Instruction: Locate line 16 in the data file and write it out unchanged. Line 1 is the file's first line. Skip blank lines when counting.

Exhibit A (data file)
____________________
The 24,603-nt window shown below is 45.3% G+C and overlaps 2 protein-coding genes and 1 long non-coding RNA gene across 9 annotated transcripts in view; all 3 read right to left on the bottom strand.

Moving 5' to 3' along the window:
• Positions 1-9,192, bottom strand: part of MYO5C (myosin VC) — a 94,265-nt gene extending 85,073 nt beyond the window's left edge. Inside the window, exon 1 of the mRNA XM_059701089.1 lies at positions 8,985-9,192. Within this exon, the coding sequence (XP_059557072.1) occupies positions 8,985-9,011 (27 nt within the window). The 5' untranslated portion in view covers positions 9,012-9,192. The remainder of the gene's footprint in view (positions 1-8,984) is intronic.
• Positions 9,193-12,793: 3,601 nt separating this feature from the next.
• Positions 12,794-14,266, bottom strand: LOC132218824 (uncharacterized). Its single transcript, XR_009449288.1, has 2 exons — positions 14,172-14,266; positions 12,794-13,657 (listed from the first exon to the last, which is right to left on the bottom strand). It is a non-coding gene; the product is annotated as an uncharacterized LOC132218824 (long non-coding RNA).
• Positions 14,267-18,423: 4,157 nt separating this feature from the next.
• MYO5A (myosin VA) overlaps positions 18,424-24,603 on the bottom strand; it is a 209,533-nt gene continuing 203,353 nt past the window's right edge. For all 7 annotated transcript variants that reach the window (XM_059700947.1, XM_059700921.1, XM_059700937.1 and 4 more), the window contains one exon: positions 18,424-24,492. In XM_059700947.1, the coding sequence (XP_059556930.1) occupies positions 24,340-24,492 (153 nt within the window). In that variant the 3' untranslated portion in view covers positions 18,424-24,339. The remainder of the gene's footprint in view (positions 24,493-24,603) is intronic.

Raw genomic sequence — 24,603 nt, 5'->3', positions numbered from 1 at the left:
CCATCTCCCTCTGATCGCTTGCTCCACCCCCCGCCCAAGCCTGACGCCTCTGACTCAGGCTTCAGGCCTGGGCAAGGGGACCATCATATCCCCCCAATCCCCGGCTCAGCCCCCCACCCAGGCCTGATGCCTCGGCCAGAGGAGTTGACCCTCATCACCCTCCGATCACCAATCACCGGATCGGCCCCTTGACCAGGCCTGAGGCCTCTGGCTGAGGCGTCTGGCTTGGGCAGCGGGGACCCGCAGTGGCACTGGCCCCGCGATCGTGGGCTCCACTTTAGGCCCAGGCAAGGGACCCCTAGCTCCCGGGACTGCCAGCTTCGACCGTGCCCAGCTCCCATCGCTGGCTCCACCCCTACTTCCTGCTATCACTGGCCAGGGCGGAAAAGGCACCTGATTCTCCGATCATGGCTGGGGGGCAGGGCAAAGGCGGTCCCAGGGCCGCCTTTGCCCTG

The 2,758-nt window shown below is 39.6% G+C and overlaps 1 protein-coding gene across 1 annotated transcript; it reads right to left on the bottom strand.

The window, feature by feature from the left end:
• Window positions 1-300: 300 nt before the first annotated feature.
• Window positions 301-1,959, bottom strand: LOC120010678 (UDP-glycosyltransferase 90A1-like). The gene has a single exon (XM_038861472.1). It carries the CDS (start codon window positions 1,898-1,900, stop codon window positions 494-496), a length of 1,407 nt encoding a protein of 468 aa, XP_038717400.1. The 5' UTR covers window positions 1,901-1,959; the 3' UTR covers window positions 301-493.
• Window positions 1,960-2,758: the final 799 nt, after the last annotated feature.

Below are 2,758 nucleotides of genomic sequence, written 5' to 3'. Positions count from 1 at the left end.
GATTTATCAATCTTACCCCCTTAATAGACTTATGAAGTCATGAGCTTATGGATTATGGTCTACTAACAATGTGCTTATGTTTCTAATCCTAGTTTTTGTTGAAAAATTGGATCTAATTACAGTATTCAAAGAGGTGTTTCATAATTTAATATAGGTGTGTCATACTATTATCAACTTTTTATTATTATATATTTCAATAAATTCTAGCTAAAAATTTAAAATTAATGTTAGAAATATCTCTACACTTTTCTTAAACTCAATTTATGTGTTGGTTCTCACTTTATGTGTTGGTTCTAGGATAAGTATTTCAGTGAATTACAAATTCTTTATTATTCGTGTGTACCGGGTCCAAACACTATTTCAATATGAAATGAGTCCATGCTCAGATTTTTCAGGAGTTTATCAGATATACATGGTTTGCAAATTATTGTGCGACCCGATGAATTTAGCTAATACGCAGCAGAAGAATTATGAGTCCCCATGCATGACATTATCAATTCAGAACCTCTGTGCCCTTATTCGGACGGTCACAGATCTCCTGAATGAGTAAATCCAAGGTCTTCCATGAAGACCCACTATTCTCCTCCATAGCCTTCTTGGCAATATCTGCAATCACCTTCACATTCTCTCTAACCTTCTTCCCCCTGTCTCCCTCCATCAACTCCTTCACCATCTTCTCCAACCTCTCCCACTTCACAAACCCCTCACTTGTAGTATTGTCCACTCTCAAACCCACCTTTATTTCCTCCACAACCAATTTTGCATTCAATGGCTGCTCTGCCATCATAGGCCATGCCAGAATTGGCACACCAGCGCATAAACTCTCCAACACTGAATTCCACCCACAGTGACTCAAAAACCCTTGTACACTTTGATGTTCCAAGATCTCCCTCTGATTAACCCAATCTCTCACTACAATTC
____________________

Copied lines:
GATTTATCAATCTTACCCCCTTAATAGACTTATGAAGTCATGAGCTTATGGATTATGGTCTACTAACAATGTGCTTATGTTTCTAATCCTAGTTTTTGTTGAAAAATTGGATCTAATTACAGTATTCAAAGAGGTGTTTCATAATTTAATATAGGTGTGTCATACTATTATCAACTTTTTATTATTATATATTTCAATAAATTCTAGCTAAAAATTTAAAATTAATGTTAGAAATATCTCTACACTTTTCTTAAACTCAATTTATGTGTTGGTTCTCACTTTATGTGTTGGTTCTAGGATAAGTATTTCAGTGAATTACAAATTCTTTATTATTCGTGTGTACCGGGTCCAAACACTATTTCAATATGAAATGAGTCCATGCTCAGATTTTTCAGGAGTTTATCAGATATACATGGTTTGCAAATTATTGTGCGACCCGATGAATTTAGCTAATACGCAGCAGAAGAATTATGAGTCCCCATGCATGACATTATCAATTCAGAACCTCTGTGCCCTTATTCGGACGGTCACAGATCTCCTGAATGAGTAAATCCAAGGTCTTCCATGAAGACCCACTATTCTCCTCCATAGCCTTCTTGGCAATATCTGCAATCACCTTCACATTCTCTCTAACCTTCTTCCCCCTGTCTCCCTCCATCAACTCCTTCACCATCTTCTCCAACCTCTCCCACTTCACAAACCCCTCACTTGTAGTATTGTCCACTCTCAAACCCACCTTTATTTCCTCCACAACCAATTTTGCATTCAATGGCTGCTCTGCCATCATAGGCCATGCCAGAATTGGCACACCAGCGCATAAACTCTCCAACACTGAATTCCACCCACAGTGACTCAAAAACCCTTGTACACTTTGATGTTCCAAGATCTCCCTCTGATTAACCCAATCTCTCACTACAATTC